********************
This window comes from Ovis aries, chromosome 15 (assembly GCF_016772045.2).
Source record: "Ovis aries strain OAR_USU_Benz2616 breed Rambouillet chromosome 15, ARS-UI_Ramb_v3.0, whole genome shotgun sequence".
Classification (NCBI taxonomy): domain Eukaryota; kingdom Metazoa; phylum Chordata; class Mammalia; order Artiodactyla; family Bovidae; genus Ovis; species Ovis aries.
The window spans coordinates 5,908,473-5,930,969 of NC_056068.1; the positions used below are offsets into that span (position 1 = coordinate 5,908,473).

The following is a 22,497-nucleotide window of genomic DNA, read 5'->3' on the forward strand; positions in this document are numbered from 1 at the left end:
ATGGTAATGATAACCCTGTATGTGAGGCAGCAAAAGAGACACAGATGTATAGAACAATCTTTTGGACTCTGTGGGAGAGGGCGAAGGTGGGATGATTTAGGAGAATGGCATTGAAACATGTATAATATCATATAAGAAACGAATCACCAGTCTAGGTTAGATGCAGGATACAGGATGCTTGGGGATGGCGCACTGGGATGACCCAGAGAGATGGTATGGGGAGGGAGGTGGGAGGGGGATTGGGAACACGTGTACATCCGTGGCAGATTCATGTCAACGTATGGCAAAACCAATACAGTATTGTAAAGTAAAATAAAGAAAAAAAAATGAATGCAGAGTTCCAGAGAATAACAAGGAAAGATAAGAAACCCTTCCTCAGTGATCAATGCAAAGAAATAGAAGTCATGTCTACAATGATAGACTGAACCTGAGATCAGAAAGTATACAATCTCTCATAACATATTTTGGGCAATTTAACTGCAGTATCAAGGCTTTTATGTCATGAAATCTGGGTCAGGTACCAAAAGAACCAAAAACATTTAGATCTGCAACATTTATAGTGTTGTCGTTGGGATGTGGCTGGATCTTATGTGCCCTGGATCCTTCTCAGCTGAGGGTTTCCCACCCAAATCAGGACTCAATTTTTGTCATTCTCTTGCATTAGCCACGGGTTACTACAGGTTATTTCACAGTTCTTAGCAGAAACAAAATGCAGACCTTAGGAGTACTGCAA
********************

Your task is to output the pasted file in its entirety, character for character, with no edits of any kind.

This window comes from Ovis aries, chromosome 15 (assembly GCF_016772045.2).
Source record: "Ovis aries strain OAR_USU_Benz2616 breed Rambouillet chromosome 15, ARS-UI_Ramb_v3.0, whole genome shotgun sequence".
Classification (NCBI taxonomy): domain Eukaryota; kingdom Metazoa; phylum Chordata; class Mammalia; order Artiodactyla; family Bovidae; genus Ovis; species Ovis aries.
The window spans coordinates 5,908,473-5,930,969 of NC_056068.1; the positions used below are offsets into that span (position 1 = coordinate 5,908,473).

The following is a 22,497-nucleotide window of genomic DNA, read 5'->3' on the forward strand; positions in this document are numbered from 1 at the left end:
ATGGTAATGATAACCCTGTATGTGAGGCAGCAAAAGAGACACAGATGTATAGAACAATCTTTTGGACTCTGTGGGAGAGGGCGAAGGTGGGATGATTTAGGAGAATGGCATTGAAACATGTATAATATCATATAAGAAACGAATCACCAGTCTAGGTTAGATGCAGGATACAGGATGCTTGGGGATGGCGCACTGGGATGACCCAGAGAGATGGTATGGGGAGGGAGGTGGGAGGGGGATTGGGAACACGTGTACATCCGTGGCAGATTCATGTCAACGTATGGCAAAACCAATACAGTATTGTAAAGTAAAATAAAGAAAAAAAAATGAATGCAGAGTTCCAGAGAATAACAAGGAAAGATAAGAAACCCTTCCTCAGTGATCAATGCAAAGAAATAGAAGTCATGTCTACAATGATAGACTGAACCTGAGATCAGAAAGTATACAATCTCTCATAACATATTTTGGGCAATTTAACTGCAGTATCAAGGCTTTTATGTCATGAAATCTGGGTCAGGTACCAAAAGAACCAAAAACATTTAGATCTGCAACATTTATAGTGTTGTCGTTGGGATGTGGCTGGATCTTATGTGCCCTGGATCCTTCTCAGCTGAGGGTTTCCCACCCAAATCAGGACTCAATTTTTGTCATTCTCTTGCATTAGCCACGGGTTACTACAGGTTATTTCACAGTTCTTAGCAGAAACAAAATGCAGACCTTAGGAGTACTGCAA